Tuesday, 26 May 2020
A missed opportunity
to visit Warsaw’s only
I should be in Warsaw today [26 May 2020] on the first full day or a three or four-day city break. But for the second time in just over two years, I have been forced to abandon plans to visit the Polish capital.
The package to Warsaw, with Ryanair flights and Airbnb accommodation, was a Christmas present, and I was due to fly out yesterday and return on Thursday. But the travel restrictions introduced as a response to the Covid-19 pandemic have cancelled all these arrangements.
I particularly wanted to visit Warsaw this year and to visit the synagogues of Warsaw and the sites of the Warsaw ghetto uprising on the 75th anniversary of the end of the Holocaust and the end of World War II.
So, I am still in Askeaton, Co Limerick, and this evening I am taking part in the fourth webinar in the Sephardi Academia programme organised by the Bevis Marks Synagogue, with Rabbi Shalom Morris in conversation with Eliezer Papo, who is talking about Sephardim and Ottoman Jewry in the modern state and how they helped to create the world we know today.
The Jewish Community of Warsaw has about 700 members and four synagogues today: the Nożyk Orthodox Synagogue, the Etz Chaim Reform Synagogue, and synagogues of the Chabad community and the reformed community of Beit Warszawa.
The Jewish heritage sites in Warsaw include the synagogue sites, cemeteries, mikvah houses and houses of study, memorials and museums. As the only surviving pre-war synagogue in Warsaw, the Nożyk Synagogue is a reminder of how Jewish Warsaw used to be before the Shoah.
Although Jews had been present in the Mazovia region since 11th century, the oldest document confirming their presence in Warsaw dates from 1414.
A law passed in 1775 encouraged Jews to settle throughout the Mazovian Province, but excluded Warsaw. The early communities near Warsaw developed in Praga from 1780, then still outside the official limits of Warsaw proper.
At the end of the 18th century, Jews gained the right to settle in Warsaw and two communities developed, in Warsaw and in Praga, and the Jewish community established self-government under Prussian rule.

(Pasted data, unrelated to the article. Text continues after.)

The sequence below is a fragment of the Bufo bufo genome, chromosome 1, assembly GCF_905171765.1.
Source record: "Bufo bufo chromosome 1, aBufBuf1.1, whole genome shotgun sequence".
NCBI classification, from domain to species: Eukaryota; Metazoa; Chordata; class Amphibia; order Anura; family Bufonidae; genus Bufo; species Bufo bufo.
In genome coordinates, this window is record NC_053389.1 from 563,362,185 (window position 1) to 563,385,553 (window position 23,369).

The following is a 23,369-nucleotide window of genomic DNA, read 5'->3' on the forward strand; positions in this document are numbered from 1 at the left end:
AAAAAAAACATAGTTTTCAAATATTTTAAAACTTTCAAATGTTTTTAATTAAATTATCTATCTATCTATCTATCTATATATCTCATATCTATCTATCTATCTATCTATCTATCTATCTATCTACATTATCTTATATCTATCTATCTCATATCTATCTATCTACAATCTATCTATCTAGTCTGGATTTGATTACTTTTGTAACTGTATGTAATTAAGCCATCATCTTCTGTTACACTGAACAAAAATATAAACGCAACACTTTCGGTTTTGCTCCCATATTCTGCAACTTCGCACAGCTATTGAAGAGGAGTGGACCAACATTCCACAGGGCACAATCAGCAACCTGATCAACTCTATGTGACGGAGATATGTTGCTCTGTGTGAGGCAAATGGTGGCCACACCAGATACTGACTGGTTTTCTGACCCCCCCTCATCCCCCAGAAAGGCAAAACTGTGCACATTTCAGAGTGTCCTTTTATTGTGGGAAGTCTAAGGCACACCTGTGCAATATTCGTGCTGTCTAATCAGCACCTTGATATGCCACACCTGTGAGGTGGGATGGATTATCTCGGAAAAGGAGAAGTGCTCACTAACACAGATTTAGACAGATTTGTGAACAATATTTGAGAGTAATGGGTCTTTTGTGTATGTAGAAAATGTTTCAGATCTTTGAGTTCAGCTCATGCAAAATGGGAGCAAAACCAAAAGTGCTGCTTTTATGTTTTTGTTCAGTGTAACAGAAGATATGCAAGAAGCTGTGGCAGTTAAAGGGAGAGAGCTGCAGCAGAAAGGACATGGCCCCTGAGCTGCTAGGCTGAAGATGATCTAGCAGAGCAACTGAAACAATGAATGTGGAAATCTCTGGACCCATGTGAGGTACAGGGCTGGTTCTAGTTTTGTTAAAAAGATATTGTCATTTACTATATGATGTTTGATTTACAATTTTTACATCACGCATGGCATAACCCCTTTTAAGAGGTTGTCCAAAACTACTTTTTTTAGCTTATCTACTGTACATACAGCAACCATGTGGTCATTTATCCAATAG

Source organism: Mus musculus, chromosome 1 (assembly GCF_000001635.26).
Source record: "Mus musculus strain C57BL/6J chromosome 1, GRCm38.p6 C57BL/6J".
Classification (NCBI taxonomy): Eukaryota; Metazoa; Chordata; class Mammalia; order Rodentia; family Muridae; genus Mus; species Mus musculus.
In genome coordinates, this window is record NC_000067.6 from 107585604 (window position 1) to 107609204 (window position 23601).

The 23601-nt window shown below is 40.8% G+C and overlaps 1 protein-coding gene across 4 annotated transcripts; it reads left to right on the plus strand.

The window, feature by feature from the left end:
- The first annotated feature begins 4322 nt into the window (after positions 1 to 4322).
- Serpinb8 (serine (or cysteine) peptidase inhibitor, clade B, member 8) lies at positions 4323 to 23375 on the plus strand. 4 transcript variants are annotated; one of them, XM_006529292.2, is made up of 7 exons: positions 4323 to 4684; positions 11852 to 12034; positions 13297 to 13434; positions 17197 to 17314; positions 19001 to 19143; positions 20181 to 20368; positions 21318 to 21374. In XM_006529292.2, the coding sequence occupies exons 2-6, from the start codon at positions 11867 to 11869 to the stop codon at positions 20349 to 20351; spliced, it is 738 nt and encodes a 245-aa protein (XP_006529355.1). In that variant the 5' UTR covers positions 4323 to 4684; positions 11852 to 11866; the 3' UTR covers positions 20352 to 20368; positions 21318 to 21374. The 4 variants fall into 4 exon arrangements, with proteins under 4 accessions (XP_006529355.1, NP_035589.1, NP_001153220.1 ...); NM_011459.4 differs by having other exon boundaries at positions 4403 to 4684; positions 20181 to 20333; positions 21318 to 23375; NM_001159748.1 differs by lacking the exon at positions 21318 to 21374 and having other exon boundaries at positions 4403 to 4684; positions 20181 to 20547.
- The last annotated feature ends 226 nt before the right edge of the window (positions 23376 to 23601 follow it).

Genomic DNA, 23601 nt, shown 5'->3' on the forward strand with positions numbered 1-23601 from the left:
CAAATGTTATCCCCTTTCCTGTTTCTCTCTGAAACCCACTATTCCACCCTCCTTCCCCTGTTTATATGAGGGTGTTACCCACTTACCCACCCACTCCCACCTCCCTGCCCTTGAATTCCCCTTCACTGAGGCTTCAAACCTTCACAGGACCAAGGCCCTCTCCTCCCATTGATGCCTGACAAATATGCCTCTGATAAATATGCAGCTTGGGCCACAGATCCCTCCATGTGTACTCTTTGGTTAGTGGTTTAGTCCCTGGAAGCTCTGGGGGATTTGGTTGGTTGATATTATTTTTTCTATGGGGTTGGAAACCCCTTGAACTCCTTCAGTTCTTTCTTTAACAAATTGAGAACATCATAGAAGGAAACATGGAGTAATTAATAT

Warsaw’s Jewish population reached its height in the 19th century. When Dov Ber Meisels was appointed the Chief Rabbi of Warsaw in 1856, Jews accounted for more than 26% of the city’s population.
At the beginning of World War I, Warsaw had a Jewish population of 337,000 (38%) in 1914. In the inter-war years this was Europe’s largest Jewish community with 400,000 people – the second largest Jewish population after New York. Before World War II, the Jewish community of Warsaw had over 400 houses of prayer, although most were smaller rooms or houses of prayer attached to schools, hospitals or private homes.
The Round Synagogue in Praga was built in 1836, and was the main synagogue in Warsaw until the Great Synagogue was built in 1878. The Great Synagogue of Warsaw was once the grandest 19th century building in Poland. When it opened on 26 September 1878 at the celebration of Rosh Hashanah, the Jewish New Year, it was the largest synagogue in the world
It was built in 1875-1878 at Tłomackie Street and was designed by the Polish architect Leandro Marconi (1834-1919).
Marconi’s father, Enrico Marconi, was a famous architect who moved to Warsaw in 1822, his mother Małgorzata (Margaret) Heiton was of Scottish descent, while his cousin Leonard Marconi was a sculptor.
Marconi began trained as an architect with his father. They worked together on the Hotel Europejski (1856-1859) and a parish church in Wilanów (1857-1860). His first major project was a villa for the entrepreneur Wilhelm Ellis Rau (1868).
His other works included a villa for his father, dubbed the ‘palace under the artichoke,’ the head office of the Bank Handlowy (1873), a house for Stanisław Zamoyski, a villa for the Sobański family (1877), a renaissance revival palace for Konstanty Zamoyski on Foksal Street, a house for the Branicki family in the Frascati Gardens and numerous palaces and churches outside Warsaw. For many years, he supervised the reconstruction of the Wilanów Palace, the summer residence of the Polish kings.
The Great Synagogue, his best-known work, was commissioned in 1877. Some sources also say he also designed the Nożyk Synagogue, although this is not certain. He died on 8 October 1919 in Montreux.